Brazilian students occupy more than 500 schools to reject austerity

Students peacefully end their occupation of the Caetano de Campos school in Sao Paulo to avoid confrontations with military police.
Students in Sao Paulo against new attacks on education. Photo: Twitter / Midia Ninja

Brazilian high school students occupied schools across the country – mostly in the southern state of Parana – to protest against the unelected government of President Michel Temer and his administration's assault on public education in a wave of protests launched on October 3, TeleSUR English said on October 9.

By October 17, Prensa Latina reported that more than 500 schools were occupied in protest at the Temer government's proposed reforms. According to the Brazilian Union of Secondary Students (UBES), 510 schools were occupied, most of them in 63 cities in the state of Parana. Prensa Latina said that an indefinite strike by the teachers of this state began on October 17.

Attacks on education by the Temer administration, imposed after an institutional coup removed elected president Dilma Rousseff, include an unprecedented spending freeze on educational spending for the next two decades, TeleSUR English said.

Occupations began in Parana before spreading to other states. The movement is reminiscent of mass occupations last year that swept across dozens of public schools in Sao Paulo to reject austerity measures slated to shut down nearly 100 high schools in the state.

The protests reject the Temer government’s provisional federal education reform, which critics say failed to consult students and teachers and will produce a deterioration in public education. The controversial reforms, announced last month and now under expert review, would slash the number of mandatory courses for high school students by half. Students and teachers have demanded the government include the education sector in any proposed changes.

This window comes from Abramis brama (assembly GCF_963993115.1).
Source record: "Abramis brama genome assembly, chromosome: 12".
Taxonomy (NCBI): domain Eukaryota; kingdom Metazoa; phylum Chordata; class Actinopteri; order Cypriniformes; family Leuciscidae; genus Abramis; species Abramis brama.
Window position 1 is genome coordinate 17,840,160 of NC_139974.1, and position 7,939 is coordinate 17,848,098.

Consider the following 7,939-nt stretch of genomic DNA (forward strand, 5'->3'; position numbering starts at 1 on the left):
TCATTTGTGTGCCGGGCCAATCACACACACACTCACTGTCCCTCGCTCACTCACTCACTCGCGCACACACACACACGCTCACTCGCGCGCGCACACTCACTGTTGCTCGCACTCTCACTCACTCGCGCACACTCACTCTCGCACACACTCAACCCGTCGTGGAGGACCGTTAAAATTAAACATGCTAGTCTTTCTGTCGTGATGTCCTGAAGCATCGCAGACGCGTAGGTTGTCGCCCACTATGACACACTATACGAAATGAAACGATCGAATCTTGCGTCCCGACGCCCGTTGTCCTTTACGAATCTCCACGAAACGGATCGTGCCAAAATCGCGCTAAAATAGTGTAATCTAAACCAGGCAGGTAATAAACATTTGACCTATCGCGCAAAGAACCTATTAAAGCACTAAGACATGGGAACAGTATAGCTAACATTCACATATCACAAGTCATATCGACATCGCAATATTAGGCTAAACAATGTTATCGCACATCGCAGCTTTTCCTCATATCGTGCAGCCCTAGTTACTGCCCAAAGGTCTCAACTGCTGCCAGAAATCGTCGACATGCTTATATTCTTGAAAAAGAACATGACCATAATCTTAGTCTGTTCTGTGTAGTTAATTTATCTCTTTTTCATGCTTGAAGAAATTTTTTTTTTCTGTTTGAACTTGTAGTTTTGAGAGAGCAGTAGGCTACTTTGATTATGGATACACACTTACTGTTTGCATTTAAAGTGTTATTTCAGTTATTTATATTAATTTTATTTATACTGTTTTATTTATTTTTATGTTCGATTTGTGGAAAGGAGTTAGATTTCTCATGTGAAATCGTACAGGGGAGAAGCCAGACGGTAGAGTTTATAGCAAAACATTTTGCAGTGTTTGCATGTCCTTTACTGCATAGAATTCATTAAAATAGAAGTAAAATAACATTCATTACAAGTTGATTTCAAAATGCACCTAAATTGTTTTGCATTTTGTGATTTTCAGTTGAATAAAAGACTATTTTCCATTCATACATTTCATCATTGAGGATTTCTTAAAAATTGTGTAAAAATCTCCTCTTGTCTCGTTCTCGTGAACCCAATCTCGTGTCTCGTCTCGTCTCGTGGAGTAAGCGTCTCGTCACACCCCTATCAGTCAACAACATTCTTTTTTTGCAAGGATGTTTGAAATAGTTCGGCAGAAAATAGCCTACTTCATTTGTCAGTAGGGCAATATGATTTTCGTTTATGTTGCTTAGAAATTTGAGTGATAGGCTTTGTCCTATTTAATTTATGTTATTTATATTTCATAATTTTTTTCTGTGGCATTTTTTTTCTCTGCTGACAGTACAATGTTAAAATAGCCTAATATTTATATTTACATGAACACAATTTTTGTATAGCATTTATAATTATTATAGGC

Students have also slammed the Temer administration’s latest neoliberal bombshell — a decision to freeze public spending on health, education, social welfare programs and other public services until 2037. The Proposed Constitutional Amendment 241/2016, known as PEC 241, needs to secure approval in Congress, but Temer’s government expects it to pass.

Protesters argue the unelected conservative government is aiming to limit critical thinking with a stranglehold on public education. Teachers have also voiced support for the student movement. In Parana, the APP union of public school teachers wrote in a statement on October 7 that local educators recognise that occupations are aimed at defending quality public education and voice legitimate concerns that teachers also share. The union announced plans to strike.

“We reject the proposals of Michel Temer’s government that threaten education,” said APP president Hermes Leao in the statement, adding that teachers “welcome” the students’ actions. “We will not accept a rollback of workers’ rights, much less unilateral and arbitrary decisions to change education.”


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